This has been something that I’ve heard about for a few years but wasn’t sure whether or not it was some wild rumor or actually true. Well, I have now seen the footage that still exists and even shared it below, as opposed to the typical trailer I throw at the end of my film reviews.
From what I know of the plot, there is a werewolf loose in Japan. He happens to get irradiated and thus, grows to kaiju size. Godzilla crosses paths with this new menace and a big battle ensues. Godzilla is more similar to the ’50s Godzilla and what we would see a year after this in The Return of Godzilla. What I mean by that, is he isn’t the happy and heroic kid friendly kaiju of the late ’60s and early ’70s, he is more of a badass that doesn’t really care whether or not he ruins your town.
The werewolf transformation looks a lot like what was done in An American Werewolf In London and The Howling, a few years before this was made. For limited resources and not being made by an actual studio, it isn’t half bad.
The full-size giant Wolf Man suit is pretty damn cool. He looks like a white, arctic wolf and resembles a lynx more than an actual wolf but I dig it. As a monster, he is certainly very different than anything Godzilla has faced before. I love the unique take on the classic Wolf Man character. I guess he would be most similar to King Caesar from 1974’s Godzilla vs. Mechagodzilla but even then, he is his own kaiju.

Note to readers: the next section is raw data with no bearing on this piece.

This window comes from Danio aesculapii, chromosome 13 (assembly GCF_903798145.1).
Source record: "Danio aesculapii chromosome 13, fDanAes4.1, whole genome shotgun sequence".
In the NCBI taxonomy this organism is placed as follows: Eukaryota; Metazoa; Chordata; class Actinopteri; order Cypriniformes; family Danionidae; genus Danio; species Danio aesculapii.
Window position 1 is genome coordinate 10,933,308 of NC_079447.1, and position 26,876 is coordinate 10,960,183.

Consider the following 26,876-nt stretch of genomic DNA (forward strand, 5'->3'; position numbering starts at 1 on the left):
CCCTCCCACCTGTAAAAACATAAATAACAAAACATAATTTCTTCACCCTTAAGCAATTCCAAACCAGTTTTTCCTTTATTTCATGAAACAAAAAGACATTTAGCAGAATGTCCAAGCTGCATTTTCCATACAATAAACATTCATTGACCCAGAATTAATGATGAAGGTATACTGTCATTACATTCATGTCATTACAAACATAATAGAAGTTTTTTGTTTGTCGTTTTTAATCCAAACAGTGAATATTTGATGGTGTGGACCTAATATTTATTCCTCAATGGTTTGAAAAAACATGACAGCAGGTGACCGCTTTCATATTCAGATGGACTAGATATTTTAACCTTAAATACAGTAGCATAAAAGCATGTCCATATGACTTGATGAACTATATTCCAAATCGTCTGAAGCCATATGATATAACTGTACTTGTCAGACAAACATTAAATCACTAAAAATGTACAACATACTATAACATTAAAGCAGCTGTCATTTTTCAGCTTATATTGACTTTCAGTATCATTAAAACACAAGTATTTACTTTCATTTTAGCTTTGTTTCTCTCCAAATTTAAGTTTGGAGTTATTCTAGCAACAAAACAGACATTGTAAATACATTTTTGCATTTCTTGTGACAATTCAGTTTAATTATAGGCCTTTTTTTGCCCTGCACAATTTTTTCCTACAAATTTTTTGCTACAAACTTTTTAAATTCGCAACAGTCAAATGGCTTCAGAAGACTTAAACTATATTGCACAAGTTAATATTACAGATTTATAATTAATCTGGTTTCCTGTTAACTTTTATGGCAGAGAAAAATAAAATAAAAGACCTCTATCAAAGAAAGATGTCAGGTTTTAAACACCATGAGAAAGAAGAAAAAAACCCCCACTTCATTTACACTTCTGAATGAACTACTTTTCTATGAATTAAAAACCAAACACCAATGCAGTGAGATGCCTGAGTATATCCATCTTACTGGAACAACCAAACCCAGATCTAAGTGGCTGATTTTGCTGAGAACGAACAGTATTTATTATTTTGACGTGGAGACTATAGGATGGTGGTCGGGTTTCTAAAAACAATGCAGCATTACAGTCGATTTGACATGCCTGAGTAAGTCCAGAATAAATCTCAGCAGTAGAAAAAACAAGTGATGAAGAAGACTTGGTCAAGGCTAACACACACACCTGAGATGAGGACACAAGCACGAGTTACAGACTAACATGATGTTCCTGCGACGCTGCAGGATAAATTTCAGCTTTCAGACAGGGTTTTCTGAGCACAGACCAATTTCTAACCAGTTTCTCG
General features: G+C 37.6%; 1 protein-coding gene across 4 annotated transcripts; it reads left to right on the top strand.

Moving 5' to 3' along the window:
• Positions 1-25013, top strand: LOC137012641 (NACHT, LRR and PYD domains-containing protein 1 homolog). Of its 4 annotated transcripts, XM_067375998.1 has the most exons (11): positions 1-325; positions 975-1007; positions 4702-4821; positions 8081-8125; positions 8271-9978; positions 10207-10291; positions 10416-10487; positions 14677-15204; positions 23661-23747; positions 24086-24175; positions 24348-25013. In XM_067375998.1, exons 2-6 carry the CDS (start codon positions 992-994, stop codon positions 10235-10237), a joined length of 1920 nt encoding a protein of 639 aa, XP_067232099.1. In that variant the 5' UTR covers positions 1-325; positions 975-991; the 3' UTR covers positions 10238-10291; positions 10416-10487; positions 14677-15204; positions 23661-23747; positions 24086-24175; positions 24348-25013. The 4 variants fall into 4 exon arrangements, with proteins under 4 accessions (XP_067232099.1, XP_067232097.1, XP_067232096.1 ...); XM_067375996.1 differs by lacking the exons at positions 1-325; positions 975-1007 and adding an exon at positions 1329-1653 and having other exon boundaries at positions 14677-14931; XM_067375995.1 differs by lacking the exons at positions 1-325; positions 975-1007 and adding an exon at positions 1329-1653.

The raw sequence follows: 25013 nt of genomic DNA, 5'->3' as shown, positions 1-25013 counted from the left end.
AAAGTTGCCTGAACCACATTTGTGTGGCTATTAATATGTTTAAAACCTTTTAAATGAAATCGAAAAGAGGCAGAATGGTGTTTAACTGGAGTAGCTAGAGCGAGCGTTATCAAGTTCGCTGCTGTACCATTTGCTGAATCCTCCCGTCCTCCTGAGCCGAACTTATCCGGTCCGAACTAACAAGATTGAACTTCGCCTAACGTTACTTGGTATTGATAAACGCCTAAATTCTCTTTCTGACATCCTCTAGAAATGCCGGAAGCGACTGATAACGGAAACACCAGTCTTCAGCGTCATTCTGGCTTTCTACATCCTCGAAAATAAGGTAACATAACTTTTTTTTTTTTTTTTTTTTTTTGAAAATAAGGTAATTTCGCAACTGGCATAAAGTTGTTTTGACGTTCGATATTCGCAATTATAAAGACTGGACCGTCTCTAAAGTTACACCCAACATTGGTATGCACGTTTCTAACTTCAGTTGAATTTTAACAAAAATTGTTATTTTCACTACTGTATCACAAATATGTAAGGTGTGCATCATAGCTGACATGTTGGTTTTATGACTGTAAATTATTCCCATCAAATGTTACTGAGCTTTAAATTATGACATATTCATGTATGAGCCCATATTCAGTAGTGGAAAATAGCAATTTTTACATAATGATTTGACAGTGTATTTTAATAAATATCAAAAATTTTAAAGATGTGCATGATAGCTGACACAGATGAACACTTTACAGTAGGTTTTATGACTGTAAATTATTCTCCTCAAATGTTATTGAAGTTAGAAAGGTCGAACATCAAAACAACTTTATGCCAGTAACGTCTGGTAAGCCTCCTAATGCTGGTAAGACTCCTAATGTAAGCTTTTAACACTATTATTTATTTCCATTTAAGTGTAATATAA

While this film did employ several people who had worked on Godzilla pictures before and after this, this was not being made by Toho like all the other films. This was essentially a fan film made by real kaiju movie makers.
Filming started in 1983 and went into the mid-’80s. The editing, sound design and visual effects production is still ongoing from what I’ve read. Currently, the clips that exist have Akira Ifukube’s old school Godzilla scores mixed into the action. I’m not sure if it is a place holder for something else to come or if this will even be completed. It’s hard to say but director Shizuo Nakajima claims that there is over ten hours of raw footage.
It is really well done for what it is and seeing it actually come together one day would be really cool. I just don’t know if Toho would ever allow that, as they’re very protective of the Godzilla brand.
As for now, I guess the world will have to enjoy the only footage that exists but at least we have something real to look at, as opposed to just rumors and speculation as to whether or not this film was just legend or fact.
Pairs well with: It’s pretty unique as a Godzilla movie but the tone is probably most like 1984’s The Return of Godzilla.
Release Date: September 29th, 1995
Directed by: Joe Chappelle
Written by: Daniel Farrands
Based on: characters by John Carpenter, Debra Hill
Music by: Alan Howarth, Paul Rabjohns
Cast: Donald Pleasence, Paul Rudd, Marianne Hagan, Mitch Ryan
Miramax Films, Nightfall Productions, Trancas International, Dimension Films, 88 Minutes (theatrical), 95 Minutes (Producer’s Cut)